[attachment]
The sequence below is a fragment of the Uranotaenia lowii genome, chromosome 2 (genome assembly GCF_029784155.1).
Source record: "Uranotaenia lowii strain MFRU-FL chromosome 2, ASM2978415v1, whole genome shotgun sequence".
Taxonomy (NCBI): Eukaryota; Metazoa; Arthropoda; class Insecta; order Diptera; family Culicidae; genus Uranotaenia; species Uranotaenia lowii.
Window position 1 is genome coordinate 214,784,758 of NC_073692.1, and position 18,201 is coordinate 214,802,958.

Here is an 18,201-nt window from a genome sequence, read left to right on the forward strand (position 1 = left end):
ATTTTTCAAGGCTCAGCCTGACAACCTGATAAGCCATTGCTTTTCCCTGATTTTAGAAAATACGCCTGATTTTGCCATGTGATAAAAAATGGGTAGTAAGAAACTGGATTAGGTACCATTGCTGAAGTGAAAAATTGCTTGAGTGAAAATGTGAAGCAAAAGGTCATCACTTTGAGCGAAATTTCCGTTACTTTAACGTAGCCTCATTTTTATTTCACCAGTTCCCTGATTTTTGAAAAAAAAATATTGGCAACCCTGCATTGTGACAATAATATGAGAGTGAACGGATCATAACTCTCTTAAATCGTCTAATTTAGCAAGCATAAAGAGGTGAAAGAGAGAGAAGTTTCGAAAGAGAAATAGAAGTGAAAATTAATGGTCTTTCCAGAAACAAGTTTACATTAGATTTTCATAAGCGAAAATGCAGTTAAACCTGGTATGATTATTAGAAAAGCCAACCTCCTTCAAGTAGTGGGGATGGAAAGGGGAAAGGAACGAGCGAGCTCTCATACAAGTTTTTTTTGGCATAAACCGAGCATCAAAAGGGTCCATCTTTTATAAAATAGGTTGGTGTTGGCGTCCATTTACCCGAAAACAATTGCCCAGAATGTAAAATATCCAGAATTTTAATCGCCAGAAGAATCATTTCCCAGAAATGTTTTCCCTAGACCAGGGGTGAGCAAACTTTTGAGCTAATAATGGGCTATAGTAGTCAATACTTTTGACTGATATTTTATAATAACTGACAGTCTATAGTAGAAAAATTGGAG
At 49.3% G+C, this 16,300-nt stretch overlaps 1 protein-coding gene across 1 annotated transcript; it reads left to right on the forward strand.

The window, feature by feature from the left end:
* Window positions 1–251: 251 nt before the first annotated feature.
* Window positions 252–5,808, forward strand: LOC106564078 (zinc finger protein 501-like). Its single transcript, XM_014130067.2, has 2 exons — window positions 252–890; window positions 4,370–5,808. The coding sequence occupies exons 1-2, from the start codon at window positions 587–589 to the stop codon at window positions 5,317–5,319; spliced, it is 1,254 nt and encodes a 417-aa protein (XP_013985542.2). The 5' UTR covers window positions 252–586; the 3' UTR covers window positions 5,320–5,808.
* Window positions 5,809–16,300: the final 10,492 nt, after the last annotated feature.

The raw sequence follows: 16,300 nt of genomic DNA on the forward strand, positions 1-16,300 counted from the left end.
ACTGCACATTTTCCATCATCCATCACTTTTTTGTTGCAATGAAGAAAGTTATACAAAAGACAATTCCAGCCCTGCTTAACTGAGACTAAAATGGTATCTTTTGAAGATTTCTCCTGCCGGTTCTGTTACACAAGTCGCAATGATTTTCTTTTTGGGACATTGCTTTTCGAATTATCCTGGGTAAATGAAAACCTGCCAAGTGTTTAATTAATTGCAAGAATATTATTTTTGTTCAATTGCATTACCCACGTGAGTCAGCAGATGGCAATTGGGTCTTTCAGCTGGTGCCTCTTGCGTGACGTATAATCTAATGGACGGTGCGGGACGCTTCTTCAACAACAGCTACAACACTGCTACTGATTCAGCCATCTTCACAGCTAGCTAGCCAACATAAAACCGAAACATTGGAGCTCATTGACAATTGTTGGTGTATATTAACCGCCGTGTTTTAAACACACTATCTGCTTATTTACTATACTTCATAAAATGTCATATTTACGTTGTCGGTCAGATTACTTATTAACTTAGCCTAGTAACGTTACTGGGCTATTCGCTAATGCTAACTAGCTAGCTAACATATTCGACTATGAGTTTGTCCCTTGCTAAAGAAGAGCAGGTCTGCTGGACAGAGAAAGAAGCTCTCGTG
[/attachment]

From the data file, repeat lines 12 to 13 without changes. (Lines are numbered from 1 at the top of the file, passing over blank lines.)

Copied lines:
The raw sequence follows: 16,300 nt of genomic DNA on the forward strand, positions 1-16,300 counted from the left end.
ACTGCACATTTTCCATCATCCATCACTTTTTTGTTGCAATGAAGAAAGTTATACAAAAGACAATTCCAGCCCTGCTTAACTGAGACTAAAATGGTATCTTTTGAAGATTTCTCCTGCCGGTTCTGTTACACAAGTCGCAATGATTTTCTTTTTGGGACATTGCTTTTCGAATTATCCTGGGTAAATGAAAACCTGCCAAGTGTTTAATTAATTGCAAGAATATTATTTTTGTTCAATTGCATTACCCACGTGAGTCAGCAGATGGCAATTGGGTCTTTCAGCTGGTGCCTCTTGCGTGACGTATAATCTAATGGACGGTGCGGGACGCTTCTTCAACAACAGCTACAACACTGCTACTGATTCAGCCATCTTCACAGCTAGCTAGCCAACATAAAACCGAAACATTGGAGCTCATTGACAATTGTTGGTGTATATTAACCGCCGTGTTTTAAACACACTATCTGCTTATTTACTATACTTCATAAAATGTCATATTTACGTTGTCGGTCAGATTACTTATTAACTTAGCCTAGTAACGTTACTGGGCTATTCGCTAATGCTAACTAGCTAGCTAACATATTCGACTATGAGTTTGTCCCTTGCTAAAGAAGAGCAGGTCTGCTGGACAGAGAAAGAAGCTCTCGTG